Subject: File No. S7-09-09
From: William S. Hart
Affiliation: President, Retirement Strategies; Chairman, FPA of Northeast Florida

June 30, 2009

To Whom it May Concern:

I am an FPA member and a partner in a firm that operates as an SEC Registered Investment Advisory firm. I am opposed to the proposed ruling that would require surprise audits of firms like ours simply because we deduct client fees.

I am disturbed and outraged that an individual like Bernie Madoff operated for so long escaping the scrutiny of regulators that were given multiple credible cautions that something was not right. Had those regulators followed existing audit procedures, they would have discovered the fraud. That did not happen.

Now, the SEC has proposed a new regulation that will re-define "custody of assets" as it relates to advisor control over assets. The simple act of deducting fees for services would constitute custody under the new rule and subject firms like ours to "surprise audits" by approved CPA firms. The cost of these audits is estimated by the SEC to be $8,100 per firm; a cost that will likely be passed on to clients in the form of increased fees.

In the Madoff case, that firm did not use a third party custodian for holding client assets, generating third party investment statements and providing 24/7 online account access. Madoff's firm "manufactured" all the financial reporting of client accounts. For firms in that situation, an outside audit is a must. The SEC already resolved one of the major problems with the custody rule, which was eliminating a loophole from registration for certain accounting firms with the PCAOB that Madoff's accountant used to avoid detection of its phony auditing practices.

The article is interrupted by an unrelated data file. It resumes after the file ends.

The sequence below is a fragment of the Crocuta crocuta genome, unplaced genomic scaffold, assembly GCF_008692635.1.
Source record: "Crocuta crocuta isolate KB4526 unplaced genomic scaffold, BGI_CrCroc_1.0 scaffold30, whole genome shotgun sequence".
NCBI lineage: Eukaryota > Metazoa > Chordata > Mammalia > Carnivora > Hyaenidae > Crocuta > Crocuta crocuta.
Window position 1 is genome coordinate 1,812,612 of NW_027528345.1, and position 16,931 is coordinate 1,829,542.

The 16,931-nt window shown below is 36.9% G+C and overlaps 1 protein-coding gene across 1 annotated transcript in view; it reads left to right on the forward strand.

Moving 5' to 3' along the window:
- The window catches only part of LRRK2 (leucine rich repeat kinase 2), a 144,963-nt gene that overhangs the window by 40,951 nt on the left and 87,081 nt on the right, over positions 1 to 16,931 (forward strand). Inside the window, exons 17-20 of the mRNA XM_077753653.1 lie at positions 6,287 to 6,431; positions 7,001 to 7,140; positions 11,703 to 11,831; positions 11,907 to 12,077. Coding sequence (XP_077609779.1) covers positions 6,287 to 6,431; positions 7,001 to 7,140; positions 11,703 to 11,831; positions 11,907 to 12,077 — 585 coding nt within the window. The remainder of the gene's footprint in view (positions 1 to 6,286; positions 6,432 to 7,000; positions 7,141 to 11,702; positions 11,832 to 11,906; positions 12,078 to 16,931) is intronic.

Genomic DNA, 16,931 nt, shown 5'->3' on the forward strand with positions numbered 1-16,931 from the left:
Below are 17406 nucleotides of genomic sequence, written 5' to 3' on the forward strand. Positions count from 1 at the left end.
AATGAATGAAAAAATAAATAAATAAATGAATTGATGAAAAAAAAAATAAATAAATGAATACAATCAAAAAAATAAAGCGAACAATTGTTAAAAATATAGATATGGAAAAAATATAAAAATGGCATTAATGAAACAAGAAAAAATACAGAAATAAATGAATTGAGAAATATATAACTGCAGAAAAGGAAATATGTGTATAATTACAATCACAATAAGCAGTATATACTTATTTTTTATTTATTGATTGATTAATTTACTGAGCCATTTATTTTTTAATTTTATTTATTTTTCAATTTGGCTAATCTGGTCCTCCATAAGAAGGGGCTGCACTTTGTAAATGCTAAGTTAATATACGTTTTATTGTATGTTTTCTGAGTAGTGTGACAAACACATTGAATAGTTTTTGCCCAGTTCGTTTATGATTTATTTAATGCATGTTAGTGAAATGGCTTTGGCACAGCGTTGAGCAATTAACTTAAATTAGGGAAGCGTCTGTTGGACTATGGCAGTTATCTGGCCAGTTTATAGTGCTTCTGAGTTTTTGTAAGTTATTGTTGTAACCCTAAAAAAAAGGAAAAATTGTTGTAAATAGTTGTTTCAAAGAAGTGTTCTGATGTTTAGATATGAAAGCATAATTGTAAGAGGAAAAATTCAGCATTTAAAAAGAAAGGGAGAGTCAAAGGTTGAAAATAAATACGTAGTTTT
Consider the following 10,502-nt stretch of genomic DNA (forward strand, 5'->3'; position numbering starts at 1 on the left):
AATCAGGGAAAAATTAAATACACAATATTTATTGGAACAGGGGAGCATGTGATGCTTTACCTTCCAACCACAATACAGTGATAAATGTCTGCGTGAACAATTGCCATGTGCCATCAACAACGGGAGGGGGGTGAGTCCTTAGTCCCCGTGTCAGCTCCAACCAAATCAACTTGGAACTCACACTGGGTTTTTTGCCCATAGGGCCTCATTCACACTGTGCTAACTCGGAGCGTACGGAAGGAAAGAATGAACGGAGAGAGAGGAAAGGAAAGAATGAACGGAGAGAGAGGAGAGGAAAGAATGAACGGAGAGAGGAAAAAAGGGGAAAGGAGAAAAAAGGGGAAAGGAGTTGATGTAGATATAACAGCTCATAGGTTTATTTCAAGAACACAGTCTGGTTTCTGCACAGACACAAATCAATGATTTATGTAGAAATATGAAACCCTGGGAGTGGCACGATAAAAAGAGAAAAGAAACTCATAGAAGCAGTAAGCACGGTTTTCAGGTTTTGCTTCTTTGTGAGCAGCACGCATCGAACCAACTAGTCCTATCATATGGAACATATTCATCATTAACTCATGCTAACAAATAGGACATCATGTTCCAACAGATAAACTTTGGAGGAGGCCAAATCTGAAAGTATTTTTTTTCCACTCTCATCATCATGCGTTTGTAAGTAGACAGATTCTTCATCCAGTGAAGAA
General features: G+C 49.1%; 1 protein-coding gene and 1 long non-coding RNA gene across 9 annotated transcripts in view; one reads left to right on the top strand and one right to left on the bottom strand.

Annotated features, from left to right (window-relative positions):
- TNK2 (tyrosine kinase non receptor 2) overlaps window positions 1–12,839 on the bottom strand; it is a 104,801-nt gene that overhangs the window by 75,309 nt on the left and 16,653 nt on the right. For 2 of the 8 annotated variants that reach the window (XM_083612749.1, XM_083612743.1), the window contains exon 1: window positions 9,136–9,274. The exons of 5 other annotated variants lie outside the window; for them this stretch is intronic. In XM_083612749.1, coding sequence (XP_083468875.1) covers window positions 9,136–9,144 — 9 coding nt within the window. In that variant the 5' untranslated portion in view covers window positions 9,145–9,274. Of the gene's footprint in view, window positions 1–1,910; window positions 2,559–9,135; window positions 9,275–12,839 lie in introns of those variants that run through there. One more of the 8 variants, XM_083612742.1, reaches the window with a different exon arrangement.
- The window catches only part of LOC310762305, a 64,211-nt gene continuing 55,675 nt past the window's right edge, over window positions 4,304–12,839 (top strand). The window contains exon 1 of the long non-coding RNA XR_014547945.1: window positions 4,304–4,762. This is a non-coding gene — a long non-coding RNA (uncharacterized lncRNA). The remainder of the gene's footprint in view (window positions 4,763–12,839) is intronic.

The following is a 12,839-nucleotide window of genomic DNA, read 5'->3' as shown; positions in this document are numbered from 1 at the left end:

If the SEC and FINRA had been more aggressive in the enforcement of existing rules rather than ignoring the whistleblowers, his fraud would have been discovered years ago. This points to a lack of enforcement of existing rules rather than a lack of effective rules.

The Ponzi schemes uncovered by the SEC had nothing to do with fees deducted by investment advisers. As far as we are aware, there have been no systemic problems in this area and are unnecessary, costly and burdensome, particularly for small, independent investment advisers. The costs and time burden for these audits will simply be an added expense to our clients, a distraction to us from serving our clients and are in no way related to the problem that gave rise to this action.

From this side of the beltway, this appears to be an excellent example of diverting attention from the real issue of lack of enforcement by pretending that there aren't sufficient rules. We operate in a highly regulated environment as it is. What we need are regulators to enforce the rules that currently exist and stop adding new obstacles to our business and costs to our clients that add no value.

I appreciate your consideration of my point of view.


William S. Hart
President, Retirement Strategies
Chairman, FPA of Northeast Florida